A project to restore the landscape of one of the richest archaeological sites in the country has been praised by Historic England.

The environmental body today published its Heritage at Risk Register for the south west giving an annual snapshot of the condition of some of the region’s most important historic sites, building and monuments.

Historic England praised the “invaluable” volunteers who have been working with the South Dorset Ridgeway Project to record and maintain the prehistoric site.

The Ridgeway is home to a diverse collection of ancient monuments including long and bank barrows, constructed around 6,000 years ago, stone circles and 4,000-year-old Bronze Age round barrows.

Of the almost 200 scheduled monuments scattered across the area, around 30 have been identified as being at risk, some of which are cemetery sites comprised of more than 40 individual barrow mounds.

The project and its volunteers have been working to survey the monument to prevent further damage and make them visible once again for people to enjoy.

Project co-ordinator Jill Hearing said: “We would really like to get across what fantastic work all our volunteers do surveying the barrows and scrub clearing to get those monuments into better condition.

“We are always keen to hear from people who want to be involved. This is our last season so the more people we can get out would be fantastic.”

Caroline Uwins, a volunteer who was drawn to the project because of her degree in history and archaeology, has helped survey 150 barrows.

She said: “The Ridgeway is absolutely marvellous, you can see evidence people that people have lived here all that time ago.”

“You see that in the names of farms, old trees, and of course the barrows which are essentially funeral monuments. It gets you thinking, I wonder who lived here, what they did.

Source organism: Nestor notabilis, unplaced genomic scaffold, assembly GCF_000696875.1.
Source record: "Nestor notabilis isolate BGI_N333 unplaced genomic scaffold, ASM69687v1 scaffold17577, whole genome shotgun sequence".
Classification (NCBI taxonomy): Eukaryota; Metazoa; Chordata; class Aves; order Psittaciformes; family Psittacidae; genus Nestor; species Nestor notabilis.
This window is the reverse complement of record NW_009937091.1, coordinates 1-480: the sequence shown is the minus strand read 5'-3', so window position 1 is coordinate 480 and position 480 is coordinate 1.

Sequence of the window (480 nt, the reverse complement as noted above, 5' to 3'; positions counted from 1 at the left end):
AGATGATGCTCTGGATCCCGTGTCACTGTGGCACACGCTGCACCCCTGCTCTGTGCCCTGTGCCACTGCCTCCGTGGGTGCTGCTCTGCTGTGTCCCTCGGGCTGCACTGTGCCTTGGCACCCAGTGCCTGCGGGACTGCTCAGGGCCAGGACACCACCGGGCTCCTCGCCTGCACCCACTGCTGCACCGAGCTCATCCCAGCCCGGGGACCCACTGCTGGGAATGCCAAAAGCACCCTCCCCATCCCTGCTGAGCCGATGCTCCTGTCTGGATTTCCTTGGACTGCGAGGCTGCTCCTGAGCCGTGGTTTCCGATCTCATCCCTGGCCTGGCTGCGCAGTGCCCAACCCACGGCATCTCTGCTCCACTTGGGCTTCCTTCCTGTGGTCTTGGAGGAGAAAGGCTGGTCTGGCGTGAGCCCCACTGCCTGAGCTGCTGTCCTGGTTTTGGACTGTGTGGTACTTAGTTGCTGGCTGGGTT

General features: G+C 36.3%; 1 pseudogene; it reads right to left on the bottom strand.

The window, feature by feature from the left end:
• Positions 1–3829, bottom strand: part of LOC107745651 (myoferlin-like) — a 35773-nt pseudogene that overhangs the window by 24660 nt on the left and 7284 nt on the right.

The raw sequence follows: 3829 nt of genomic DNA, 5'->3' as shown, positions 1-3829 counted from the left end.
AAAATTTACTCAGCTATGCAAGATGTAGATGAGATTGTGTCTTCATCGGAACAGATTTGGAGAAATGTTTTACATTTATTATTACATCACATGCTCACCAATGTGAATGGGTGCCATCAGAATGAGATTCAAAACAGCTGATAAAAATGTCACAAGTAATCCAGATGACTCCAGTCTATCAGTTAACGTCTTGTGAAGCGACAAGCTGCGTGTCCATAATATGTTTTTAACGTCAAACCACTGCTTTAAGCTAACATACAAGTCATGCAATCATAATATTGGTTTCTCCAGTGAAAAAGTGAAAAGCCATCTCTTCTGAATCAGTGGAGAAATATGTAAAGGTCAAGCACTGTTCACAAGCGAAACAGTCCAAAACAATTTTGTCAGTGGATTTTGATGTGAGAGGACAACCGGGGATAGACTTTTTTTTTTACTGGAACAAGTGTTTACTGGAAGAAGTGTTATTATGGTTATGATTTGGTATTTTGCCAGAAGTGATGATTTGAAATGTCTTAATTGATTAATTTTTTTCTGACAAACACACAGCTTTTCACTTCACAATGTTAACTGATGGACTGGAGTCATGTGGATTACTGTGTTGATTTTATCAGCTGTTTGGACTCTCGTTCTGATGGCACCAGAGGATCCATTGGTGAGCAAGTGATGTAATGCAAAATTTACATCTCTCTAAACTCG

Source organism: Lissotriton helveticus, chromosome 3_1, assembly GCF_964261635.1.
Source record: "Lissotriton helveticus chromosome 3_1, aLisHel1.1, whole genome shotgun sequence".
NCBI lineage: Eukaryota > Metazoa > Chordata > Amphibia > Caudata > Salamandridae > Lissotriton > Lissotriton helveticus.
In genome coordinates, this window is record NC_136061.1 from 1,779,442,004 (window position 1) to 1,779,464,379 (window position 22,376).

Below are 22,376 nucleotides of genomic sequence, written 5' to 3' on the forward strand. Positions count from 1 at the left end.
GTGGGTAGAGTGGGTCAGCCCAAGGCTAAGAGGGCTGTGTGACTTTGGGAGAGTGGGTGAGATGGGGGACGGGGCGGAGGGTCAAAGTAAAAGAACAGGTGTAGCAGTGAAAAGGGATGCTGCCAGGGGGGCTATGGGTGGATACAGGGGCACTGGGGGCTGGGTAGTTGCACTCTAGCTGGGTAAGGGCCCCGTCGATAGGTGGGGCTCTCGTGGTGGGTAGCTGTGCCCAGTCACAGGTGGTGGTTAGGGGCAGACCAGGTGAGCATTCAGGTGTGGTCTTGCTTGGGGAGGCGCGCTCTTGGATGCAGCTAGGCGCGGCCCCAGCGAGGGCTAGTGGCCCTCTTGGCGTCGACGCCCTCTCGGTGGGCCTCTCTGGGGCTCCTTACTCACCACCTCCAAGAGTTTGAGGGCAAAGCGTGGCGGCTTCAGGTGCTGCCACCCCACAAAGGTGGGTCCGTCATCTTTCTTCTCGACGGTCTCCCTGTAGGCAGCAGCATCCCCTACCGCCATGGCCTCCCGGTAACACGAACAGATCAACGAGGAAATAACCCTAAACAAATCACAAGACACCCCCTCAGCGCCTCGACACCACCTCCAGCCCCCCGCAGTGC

“We’ve come across barrows which are in pristine condition, and we’ve come across others which have a telegraph pole built in them. That is why I think what we are doing is quite valuable, we are identifying which ones need a little more preservation.”

The Dorset Area of Outstanding Natural Beauty (AONB) has received funding from the Heritage Lottery Fund for the project to help future these sites from arable farming, vegetation growth and animal burrowing.

While 71 sites in the region where added to the register, the future has been secured for 91, including a former RAF radar station on Portland.

The station contains the remains of an early warning radar station built around 1950 complete with a radar office, intercept recorder, tracking room and areas for a post office.

John Ette, Heritage at Risk principal for the south west, said: “The south west region is home to more than a quarter of all heritage at risk sites across England and so there’s a lot of work for us to do.

“We are pleased to report that we have been able to conserve a high number of buildings and sites in the past year, and our success has often been the result of productive partnership working with councils, volunteers, local civic groups and developers.”